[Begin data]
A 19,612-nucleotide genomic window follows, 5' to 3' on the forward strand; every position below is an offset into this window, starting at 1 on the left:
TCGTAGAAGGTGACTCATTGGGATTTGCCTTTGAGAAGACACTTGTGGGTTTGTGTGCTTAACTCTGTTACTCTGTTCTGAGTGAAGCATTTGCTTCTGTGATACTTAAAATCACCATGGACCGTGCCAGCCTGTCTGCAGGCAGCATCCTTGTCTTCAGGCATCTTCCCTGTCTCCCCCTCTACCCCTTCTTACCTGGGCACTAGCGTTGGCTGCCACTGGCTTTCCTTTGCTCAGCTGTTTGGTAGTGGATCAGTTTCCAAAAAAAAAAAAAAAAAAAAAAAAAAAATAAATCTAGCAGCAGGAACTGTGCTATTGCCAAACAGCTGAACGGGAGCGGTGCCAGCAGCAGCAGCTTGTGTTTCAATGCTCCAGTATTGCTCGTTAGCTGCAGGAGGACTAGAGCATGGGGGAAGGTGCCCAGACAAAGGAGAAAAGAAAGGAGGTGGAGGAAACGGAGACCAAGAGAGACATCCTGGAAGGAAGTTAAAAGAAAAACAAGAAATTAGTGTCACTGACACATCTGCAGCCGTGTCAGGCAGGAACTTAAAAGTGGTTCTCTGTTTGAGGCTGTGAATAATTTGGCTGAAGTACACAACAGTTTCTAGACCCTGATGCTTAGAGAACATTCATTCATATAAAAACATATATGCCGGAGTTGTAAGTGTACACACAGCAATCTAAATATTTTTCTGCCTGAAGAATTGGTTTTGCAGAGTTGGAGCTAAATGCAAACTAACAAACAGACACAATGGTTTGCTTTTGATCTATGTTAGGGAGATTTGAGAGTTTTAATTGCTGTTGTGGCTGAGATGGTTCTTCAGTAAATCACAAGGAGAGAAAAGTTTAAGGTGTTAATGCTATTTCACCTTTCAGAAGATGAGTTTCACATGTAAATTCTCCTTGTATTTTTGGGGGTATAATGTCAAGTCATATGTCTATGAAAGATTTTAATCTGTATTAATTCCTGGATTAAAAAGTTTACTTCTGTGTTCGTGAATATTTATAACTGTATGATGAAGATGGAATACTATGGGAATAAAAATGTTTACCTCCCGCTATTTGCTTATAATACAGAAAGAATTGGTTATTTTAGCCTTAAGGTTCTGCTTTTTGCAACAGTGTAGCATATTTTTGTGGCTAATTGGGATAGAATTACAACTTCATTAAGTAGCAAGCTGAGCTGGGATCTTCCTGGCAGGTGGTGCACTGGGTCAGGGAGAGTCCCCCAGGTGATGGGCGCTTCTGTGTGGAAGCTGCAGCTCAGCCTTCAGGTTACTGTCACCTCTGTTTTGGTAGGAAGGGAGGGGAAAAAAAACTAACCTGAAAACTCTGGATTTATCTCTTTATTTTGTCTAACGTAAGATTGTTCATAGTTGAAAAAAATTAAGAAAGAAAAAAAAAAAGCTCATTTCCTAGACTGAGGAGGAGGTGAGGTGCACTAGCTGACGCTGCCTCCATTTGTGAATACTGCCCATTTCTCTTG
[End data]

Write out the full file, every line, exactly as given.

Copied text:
A 19,612-nucleotide genomic window follows, 5' to 3' on the forward strand; every position below is an offset into this window, starting at 1 on the left:
TCGTAGAAGGTGACTCATTGGGATTTGCCTTTGAGAAGACACTTGTGGGTTTGTGTGCTTAACTCTGTTACTCTGTTCTGAGTGAAGCATTTGCTTCTGTGATACTTAAAATCACCATGGACCGTGCCAGCCTGTCTGCAGGCAGCATCCTTGTCTTCAGGCATCTTCCCTGTCTCCCCCTCTACCCCTTCTTACCTGGGCACTAGCGTTGGCTGCCACTGGCTTTCCTTTGCTCAGCTGTTTGGTAGTGGATCAGTTTCCAAAAAAAAAAAAAAAAAAAAAAAAAAAATAAATCTAGCAGCAGGAACTGTGCTATTGCCAAACAGCTGAACGGGAGCGGTGCCAGCAGCAGCAGCTTGTGTTTCAATGCTCCAGTATTGCTCGTTAGCTGCAGGAGGACTAGAGCATGGGGGAAGGTGCCCAGACAAAGGAGAAAAGAAAGGAGGTGGAGGAAACGGAGACCAAGAGAGACATCCTGGAAGGAAGTTAAAAGAAAAACAAGAAATTAGTGTCACTGACACATCTGCAGCCGTGTCAGGCAGGAACTTAAAAGTGGTTCTCTGTTTGAGGCTGTGAATAATTTGGCTGAAGTACACAACAGTTTCTAGACCCTGATGCTTAGAGAACATTCATTCATATAAAAACATATATGCCGGAGTTGTAAGTGTACACACAGCAATCTAAATATTTTTCTGCCTGAAGAATTGGTTTTGCAGAGTTGGAGCTAAATGCAAACTAACAAACAGACACAATGGTTTGCTTTTGATCTATGTTAGGGAGATTTGAGAGTTTTAATTGCTGTTGTGGCTGAGATGGTTCTTCAGTAAATCACAAGGAGAGAAAAGTTTAAGGTGTTAATGCTATTTCACCTTTCAGAAGATGAGTTTCACATGTAAATTCTCCTTGTATTTTTGGGGGTATAATGTCAAGTCATATGTCTATGAAAGATTTTAATCTGTATTAATTCCTGGATTAAAAAGTTTACTTCTGTGTTCGTGAATATTTATAACTGTATGATGAAGATGGAATACTATGGGAATAAAAATGTTTACCTCCCGCTATTTGCTTATAATACAGAAAGAATTGGTTATTTTAGCCTTAAGGTTCTGCTTTTTGCAACAGTGTAGCATATTTTTGTGGCTAATTGGGATAGAATTACAACTTCATTAAGTAGCAAGCTGAGCTGGGATCTTCCTGGCAGGTGGTGCACTGGGTCAGGGAGAGTCCCCCAGGTGATGGGCGCTTCTGTGTGGAAGCTGCAGCTCAGCCTTCAGGTTACTGTCACCTCTGTTTTGGTAGGAAGGGAGGGGAAAAAAAACTAACCTGAAAACTCTGGATTTATCTCTTTATTTTGTCTAACGTAAGATTGTTCATAGTTGAAAAAAATTAAGAAAGAAAAAAAAAAAGCTCATTTCCTAGACTGAGGAGGAGGTGAGGTGCACTAGCTGACGCTGCCTCCATTTGTGAATACTGCCCATTTCTCTTG